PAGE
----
Search teams in Ecuador are combing the mud for survivors of a landslide that buried entire families in the mountains outside the town of Alausí.
More than 60 people have been reported missing after tonnes of mud slid down the hillside in the Chimborazo region.
Government officials said seven people were confirmed dead.
More than 30 have been rescued alive.
The landslide happened on Sunday night after months of heavy rain.
Early on Monday, the government had said that at least 16 people had died, but it later revised the figure down to seven.
As of 17:00 local time (12:00 GMT) on Monday, 64 people remained missing.
Rescue workers said they had heard sounds which led them to believe a 12-year-old boy could still be alive under the mud.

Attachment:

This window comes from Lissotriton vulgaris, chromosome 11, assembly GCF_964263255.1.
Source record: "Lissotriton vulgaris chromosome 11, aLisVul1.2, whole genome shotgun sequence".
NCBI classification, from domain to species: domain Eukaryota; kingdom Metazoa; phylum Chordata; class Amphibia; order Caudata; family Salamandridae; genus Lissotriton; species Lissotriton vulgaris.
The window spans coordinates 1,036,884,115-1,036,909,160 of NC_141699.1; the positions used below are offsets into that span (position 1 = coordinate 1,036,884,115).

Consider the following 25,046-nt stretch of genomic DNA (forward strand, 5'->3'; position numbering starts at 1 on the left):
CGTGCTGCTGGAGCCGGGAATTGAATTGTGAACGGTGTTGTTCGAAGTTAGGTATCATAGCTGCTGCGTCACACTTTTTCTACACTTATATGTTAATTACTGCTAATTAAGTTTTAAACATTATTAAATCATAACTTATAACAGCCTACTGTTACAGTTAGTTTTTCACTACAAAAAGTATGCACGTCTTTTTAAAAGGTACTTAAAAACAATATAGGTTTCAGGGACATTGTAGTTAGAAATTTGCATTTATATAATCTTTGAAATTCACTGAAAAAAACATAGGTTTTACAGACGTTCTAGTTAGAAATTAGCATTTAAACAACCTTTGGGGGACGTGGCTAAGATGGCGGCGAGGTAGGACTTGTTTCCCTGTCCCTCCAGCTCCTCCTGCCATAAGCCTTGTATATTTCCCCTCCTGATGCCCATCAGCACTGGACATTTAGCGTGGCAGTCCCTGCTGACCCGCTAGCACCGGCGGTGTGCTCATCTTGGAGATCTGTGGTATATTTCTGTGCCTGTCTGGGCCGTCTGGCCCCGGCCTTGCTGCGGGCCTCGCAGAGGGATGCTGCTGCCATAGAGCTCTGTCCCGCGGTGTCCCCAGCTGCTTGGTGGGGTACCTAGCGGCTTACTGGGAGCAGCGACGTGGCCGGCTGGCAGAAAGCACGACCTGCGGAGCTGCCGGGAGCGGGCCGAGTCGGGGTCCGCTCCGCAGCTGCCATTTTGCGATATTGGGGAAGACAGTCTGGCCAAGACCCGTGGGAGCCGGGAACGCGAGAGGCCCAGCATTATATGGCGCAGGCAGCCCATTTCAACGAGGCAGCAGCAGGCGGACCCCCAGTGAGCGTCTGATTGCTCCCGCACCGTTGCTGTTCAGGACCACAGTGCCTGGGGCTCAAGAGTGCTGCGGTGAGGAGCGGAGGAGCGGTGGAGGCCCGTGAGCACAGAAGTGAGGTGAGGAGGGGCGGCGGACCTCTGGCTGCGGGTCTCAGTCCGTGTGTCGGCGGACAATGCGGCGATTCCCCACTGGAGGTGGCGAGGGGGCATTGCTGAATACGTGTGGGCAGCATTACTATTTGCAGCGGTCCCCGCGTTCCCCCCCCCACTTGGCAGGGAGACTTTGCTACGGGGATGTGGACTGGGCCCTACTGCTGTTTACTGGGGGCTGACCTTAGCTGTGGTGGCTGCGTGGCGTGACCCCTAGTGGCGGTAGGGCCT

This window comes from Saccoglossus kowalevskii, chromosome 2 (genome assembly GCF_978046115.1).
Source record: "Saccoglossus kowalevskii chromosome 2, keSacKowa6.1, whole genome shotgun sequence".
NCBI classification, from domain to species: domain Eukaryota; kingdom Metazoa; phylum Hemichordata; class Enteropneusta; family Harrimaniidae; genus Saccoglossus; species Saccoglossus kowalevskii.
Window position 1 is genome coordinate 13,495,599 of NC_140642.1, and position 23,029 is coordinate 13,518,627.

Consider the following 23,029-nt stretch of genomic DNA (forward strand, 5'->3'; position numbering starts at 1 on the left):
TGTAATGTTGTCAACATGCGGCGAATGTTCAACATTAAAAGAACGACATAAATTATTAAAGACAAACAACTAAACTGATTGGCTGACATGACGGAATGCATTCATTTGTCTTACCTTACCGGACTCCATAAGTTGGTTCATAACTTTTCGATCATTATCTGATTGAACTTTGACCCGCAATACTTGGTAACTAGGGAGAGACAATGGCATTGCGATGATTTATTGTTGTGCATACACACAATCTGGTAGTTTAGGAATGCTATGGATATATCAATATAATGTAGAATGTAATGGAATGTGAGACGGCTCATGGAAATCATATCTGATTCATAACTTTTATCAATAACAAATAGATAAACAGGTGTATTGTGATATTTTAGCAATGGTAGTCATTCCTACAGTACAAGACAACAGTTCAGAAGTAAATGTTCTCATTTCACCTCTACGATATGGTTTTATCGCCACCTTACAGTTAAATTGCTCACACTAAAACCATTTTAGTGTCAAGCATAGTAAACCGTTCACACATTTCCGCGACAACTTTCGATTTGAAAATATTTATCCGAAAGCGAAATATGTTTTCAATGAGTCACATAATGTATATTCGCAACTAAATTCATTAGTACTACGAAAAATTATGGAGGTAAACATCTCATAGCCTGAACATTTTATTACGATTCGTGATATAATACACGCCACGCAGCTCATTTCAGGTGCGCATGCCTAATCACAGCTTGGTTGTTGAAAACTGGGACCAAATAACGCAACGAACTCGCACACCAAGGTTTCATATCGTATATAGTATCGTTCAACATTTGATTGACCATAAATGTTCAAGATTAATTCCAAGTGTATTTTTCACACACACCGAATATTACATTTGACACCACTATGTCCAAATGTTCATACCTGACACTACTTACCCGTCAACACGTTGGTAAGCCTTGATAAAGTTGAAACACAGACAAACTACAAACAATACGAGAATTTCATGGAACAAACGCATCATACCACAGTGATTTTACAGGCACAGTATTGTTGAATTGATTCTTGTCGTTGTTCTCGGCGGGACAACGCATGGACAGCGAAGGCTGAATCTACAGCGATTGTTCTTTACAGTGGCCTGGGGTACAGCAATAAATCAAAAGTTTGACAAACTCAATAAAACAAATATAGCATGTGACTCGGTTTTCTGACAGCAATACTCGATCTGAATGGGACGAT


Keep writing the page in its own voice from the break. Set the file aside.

Newspaper El Comercio published footage of the moment search teams asked for silence as they listened out for sounds.
Local media said that residents had been warning of fault lines forming in the area following heavy rains. Just days ago, the highway linking Alausí with Guamote was closed indefinitely after the tarmac had cracked open.
One resident told local media that “the mountainside slid down like a rocket” on Sunday evening, burying several homes under earth and rocks.
Local radio reporters described “heart-wrenching scenes” as relatives rushed to the site looking for their loved ones.
President Guillermo Lasso visited the area on Monday. In a tweet, he said that help was arriving “from all sides”.
“You’re not alone, the whole country is behind you,” he added.
But during his visit, some people booed and whistled, while others shouted “Lasso out”. Residents told local media that they were angry, alleging that their warnings about the precarious state of hillside dwellings had not been acted upon.
The landslide comes just over a week after an earthquake struck Ecuador’s southern coast, leaving more than a dozen people dead.